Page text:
Why Don't You...
Thursday, April 26, 2012
Rainbow in a Cloud
Ah, Rainbow in a Cloud – how you shine your beautiful prism of gelatin over my childhood. The marketing genius behind the “in a cloud” phenomena shows no sign of slowing down, as evidenced by the Kraft Foods website, which is still doing a brisk business with everything from “Patriotic JELL-O in a Cloud” (does it salute?) to “Vanilla-Berry Trifle in a Cloud (the sophisticated Brit).
In my cut-out recipe collection, Rainbow in a Cloud is accompanied by Pudding in a Cloud, which makes it one of the only recipes to have a sibling. The idea is the same in both, or in any “in a cloud” recipe, though – a thick pillow of COOL WHIP cradles the wobbly finger JELL-O (only later – in the, ahem, ‘90s – did the term “JELL-O Jigglers” come into vogue).
I loved the idea of this dessert, which I well remember was advertised heavily in all the women’s magazines of the day. I was also enamored, of course, by the TV commercials featuring Bill Cosby spooning into dessert cups with that gleeful grin of his. I know for certain that what I wished for almost as much as the dessert, was the dessert cups. The epitome of class, that’s what dessert goblets signaled to me. (And what the single-serve plastic version now available in any grocery store will never approach.) We ate dessert, when we ate dessert, on whatever regular kitchen ware was clean. I was (and am) thrilled by the thought of such very food-specific items. I was (and am) thrilled by the thought of opening the refrigerator and finding dessert neatly lined up on the shelves – as if a kind-hearted fairy with a sweet tooth had visited.
In my house, JELL-O is fantastic and much-loved, hospital jokes aside. I knew at least half the dessert would be a slam dunk. But COOL WHIP, ah, COOL WHIP – the evil twin. I had to wrestle with my conscience in the frozen-foods aisle. I know hydrogenation is bad, bad, bad. How could something that has to defrost for four hours in the fridge remotely resemble whipping cream? (My husband adds that he remembers many a Thanksgiving dinner during his own ‘80s childhood where his aunt forgot to defrost the COOL WHIP. Apparently, it’s amusing for the onlookers, if not easy for the host, to saw into frozen WHIP.) With all due respect to the good folks at Kraft (and I give them a lot for turning what is essentially whipped lard into such a cultural icon), we’ve come a long way, baby.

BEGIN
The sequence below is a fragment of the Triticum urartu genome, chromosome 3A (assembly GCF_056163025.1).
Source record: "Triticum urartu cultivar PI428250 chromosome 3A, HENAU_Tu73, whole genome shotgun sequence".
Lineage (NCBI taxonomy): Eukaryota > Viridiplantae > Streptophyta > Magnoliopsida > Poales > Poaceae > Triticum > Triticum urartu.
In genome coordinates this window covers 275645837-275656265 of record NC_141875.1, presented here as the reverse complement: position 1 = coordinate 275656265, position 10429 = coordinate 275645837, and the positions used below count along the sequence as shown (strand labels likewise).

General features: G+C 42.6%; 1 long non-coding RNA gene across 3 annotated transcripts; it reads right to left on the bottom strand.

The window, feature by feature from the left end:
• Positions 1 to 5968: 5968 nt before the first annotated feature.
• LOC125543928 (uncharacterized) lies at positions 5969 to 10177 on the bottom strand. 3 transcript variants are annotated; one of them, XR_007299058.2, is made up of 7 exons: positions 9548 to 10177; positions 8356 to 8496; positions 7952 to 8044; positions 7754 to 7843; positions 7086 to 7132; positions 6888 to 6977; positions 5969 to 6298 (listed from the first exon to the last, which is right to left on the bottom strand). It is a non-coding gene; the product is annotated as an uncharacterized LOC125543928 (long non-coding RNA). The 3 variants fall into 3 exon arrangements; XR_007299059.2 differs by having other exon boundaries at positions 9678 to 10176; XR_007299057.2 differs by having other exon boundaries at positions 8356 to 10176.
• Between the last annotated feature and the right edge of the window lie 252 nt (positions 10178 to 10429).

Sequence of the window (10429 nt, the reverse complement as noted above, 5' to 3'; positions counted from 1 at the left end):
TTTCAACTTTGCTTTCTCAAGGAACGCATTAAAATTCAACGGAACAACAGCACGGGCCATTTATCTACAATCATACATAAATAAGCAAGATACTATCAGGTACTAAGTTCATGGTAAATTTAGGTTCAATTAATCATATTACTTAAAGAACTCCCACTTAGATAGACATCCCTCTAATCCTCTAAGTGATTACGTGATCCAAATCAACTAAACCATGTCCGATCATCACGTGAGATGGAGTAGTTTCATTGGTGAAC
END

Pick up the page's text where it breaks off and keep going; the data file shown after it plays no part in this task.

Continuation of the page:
My pan of cherry JELL-O shimmers in the kitchen light – such a pretty red glow. Next to it, the defrosted COOL WHIP shimmers like a puddle of gasoline. I grab my margarita glasses (the closest thing to a dessert cup in my house) and start assembling.
Though it’s set up for nearly eight hours, something is amiss with my JELL-O. I believe my version of a “short dip” in hot water melted the gelatin a little too much, which makes it almost impossible to remove it from the pan in those beautifully remembered cubes. When I scrape it into the waiting “clouds” it resembles nothing so much as the Red Cross logo – not exactly appetizing. But, as I line the finished desserts side by side on the wire shelf, I feel a shiver of anticipation that has nothing to do with standing in front of the open fridge.
Eating Rainbow in a Cloud on a rainy, April night is apropos – and also delicious. The cherry JELL-O is sprightly and sweet. But, then, oh then, there comes the moment of reckoning when, bracing myself, I spoon into the COOL WHIP. Crap. When did this happen? Creamy, light, one might say ethereal – it’s the perfect foil for the jiggley red JELL-O.
I’m dizzy as I stare into my now-empty glass. This can’t be happening! I buy organic whipping cream that’s delivered by a milkman! I likened COOL WHIP to pureed jet fuel! The only explanation I can come up with is that I’ve entered a Fringe universe, where COOL WHIP is delicious and an apt substitute for cream. (It’s also possible that hydrogenation technology has advanced so far in the last 20 years that the COOL WHIP of my youth is an entirely different beast than it is today. Anybody know?)
Either way, as I wash up the dessert goblets, I’ve got to admit I’m something of a convert. My mind races ahead, picturing how I’ll use the rest of the carton. What else can I put “in a cloud”? Fruit cocktail? An inside-out fruit cobbler? Chili? I thumb through my recipe book until I find Pudding in a Cloud. I’ll have to run to the store for instant pudding, I ponder, and that might take too long. So for now, I’ll simply grab a spoon and lean against the counter. Ah, yes, I’m on “cloud” nine, just me and my delicious COOL WHIP.
Rainbow in a Cloud
1 package (3 oz.) JELL-O Gelatin, any flavor
1 cup boiling water
½ cup cold water
1-1/3 cups thawed COOL WHIP Non-Dairy Whipped Topping
Dissolve gelatin in boiling water. Add cold water and pour into 8-inch square pan. Chill until firm, at least 3 hours. Cut into cubes using sharp knife that has been dipped in hot water. Quickly dip pan in warm water. Remove cubes with spatula. Spoon about 1/3 cup of the whipped topping into each of 4 dessert glasses. Using back of spoon, make depression in center and spread topping up sides of glasses. Spoon gelatin cubes into glasses. Makes 4 servings.
· Take the recipe at face value – a “quick dip” means a brief plunge in warm water. You could probably just leave the JELL-O at room temperature for a few minutes to similar effect.
· JELL-O and COOL WHIP like to scream their names. The caps are Kraft's emphasis, not mine, though with my new love, I might as well join them: COOL WHIP! COOL WHIP! COOL WHIP!
Why Don't You...
· Make this with real whipping cream and do a taste test. You win either way, right?
· Consider the tenant of moderation. I’m not advocating eating COOL WHIP every night (or real whipped cream, for that matter, which I still think, all things considered, is healthier).
· Avoid the “reduced” and “fat free” versions of whipped topping. I have to draw the line somewhere, COOL WHIP.